Some larvae moult up to 15 times before emerging as an adult and, unlike most other insects, there is no pupal stage; they simply climb out of the water, attach themselves to a plant, and burst out of their skins as fully formed adults. This transition from larva to adult is known as incomplete metamorphosis.
At least two months is needed for eggs to reach adulthood, but some larva may spend more than a year underwater before emerging. The adult stage is usually the shortest in the life-cycle and rarely lasts for more than a few weeks.
However in that short time they are awesome hunting machines, catching insect prey in the ‘net’ of their forward-facing front legs and displaying incredible flying skills, made possible by their four unconnected wings that move independently, allowing them to change direction in a split second.
The bad news is that even a sky-full of Kimberley dragonflies cannot wipe out the huge numbers of mosquitoes – especially after this year’s long wet season – but imagine how much worse the mossies would be without them.
- Dragonflies have existed on earth for about 250 million years – that means they were around long before dinosaurs left footprints at Gantheaume Point.
- Prehistoric dragonflies were huge, the largest flying insects ever, with wingspans of 70-75cm.
- One reason dragonflies have survived for so long is their excellent hunting skills; they can hover, move in zigzags and even fly backwards.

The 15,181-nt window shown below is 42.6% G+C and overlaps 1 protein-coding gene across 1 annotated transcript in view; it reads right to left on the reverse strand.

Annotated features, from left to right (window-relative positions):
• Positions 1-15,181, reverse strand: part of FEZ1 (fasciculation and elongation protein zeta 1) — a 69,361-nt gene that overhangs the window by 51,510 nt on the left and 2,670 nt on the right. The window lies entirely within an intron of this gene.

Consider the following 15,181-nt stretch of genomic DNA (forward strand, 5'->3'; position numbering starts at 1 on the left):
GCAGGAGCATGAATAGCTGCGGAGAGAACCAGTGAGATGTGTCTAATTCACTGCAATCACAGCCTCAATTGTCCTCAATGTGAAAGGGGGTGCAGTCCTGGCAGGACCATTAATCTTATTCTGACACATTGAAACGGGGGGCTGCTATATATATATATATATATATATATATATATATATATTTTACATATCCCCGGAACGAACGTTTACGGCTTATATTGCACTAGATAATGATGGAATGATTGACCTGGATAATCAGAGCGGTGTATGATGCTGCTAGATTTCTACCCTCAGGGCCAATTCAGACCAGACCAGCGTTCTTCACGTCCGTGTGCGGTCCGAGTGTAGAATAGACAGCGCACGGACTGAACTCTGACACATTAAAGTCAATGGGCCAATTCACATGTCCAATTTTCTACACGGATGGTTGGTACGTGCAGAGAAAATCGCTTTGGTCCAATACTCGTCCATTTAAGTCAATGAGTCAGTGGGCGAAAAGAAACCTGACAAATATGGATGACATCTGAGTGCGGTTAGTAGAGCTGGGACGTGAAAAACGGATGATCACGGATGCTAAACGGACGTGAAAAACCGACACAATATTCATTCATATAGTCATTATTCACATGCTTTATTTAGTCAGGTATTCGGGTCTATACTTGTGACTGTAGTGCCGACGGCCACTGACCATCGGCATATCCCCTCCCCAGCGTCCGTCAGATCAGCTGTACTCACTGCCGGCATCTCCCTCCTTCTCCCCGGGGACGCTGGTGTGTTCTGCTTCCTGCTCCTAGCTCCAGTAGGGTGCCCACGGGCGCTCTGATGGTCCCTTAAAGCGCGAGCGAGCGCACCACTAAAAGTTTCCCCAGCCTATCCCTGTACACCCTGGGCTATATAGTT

- Some dragonflies can reach speeds of 70km per hour.
- Of the 6,000 species of dragonflies, 324 are found in Australia.
- The biggest living dragonfly is found in Central American (about 19cm) but Australia boasts the bulkiest dragonfly, the Giant Petaltail from Queensland (Petalura ingentissima), with a wingspan (in females) of about 16 cm.
- Perhaps the smallest Dragonfly is the Scarlet Dwarf (Nannophya pygmaea) from Malaysia and Japan. It is 15mm long with a wingspan of about 20mm.
- Dragonflies may challenge the Wanderer butterfly for the longest migratory pattern of any insect, with one species thought to travel 18,000km between India and Africa on monsoonal winds.
How to avoid mosquito bites
- Avoid outdoor exposure from dusk and at night.
- Wear protective (long, loose-fitting) clothing outdoors.
- Use a personal repellent containing diethyl toluamide (DEET) or picaridin. Lotions or gels are best. Most natural or organic repellents are not as effective.
- Ensure insect screens are installed and completely mosquito-proof.
- Use mosquito nets and mosquito-proof tents.
- Ensure infants and children are adequately protected against mosquito bites, with suitable clothing, bed nets or other forms of insect screening.
Dragonflies and Damselflies
Both belong to the order of insects known as Odonata. As a rule, dragonflies are larger than damselflies, but there are five main points of difference:
- Dragonflies are in the sub-order Anisoptera (meaning “unequal-winged”) and the hind wings are usually shorter and broader than the forewings. Damselflies are insects in the sub-order Zygoptera (meaning “paired-wings”) and all four wings are roughly equal in size and shape.
- Dragonflies are usually large, strongly flying insects often found well away from water; damselflies are usually small, weakly flying insects that stay close to the water.
- When at rest, dragonflies hold their wings out from the body, often at right angles to it. Most damselflies hold their wings along their bodies.
- Dragonflies eyes are large and usually touch. Damselfly eyes never touch.
- Damselfly larvae have external plates at the end of the abdomen that act as accessory gills; dragonflies do not.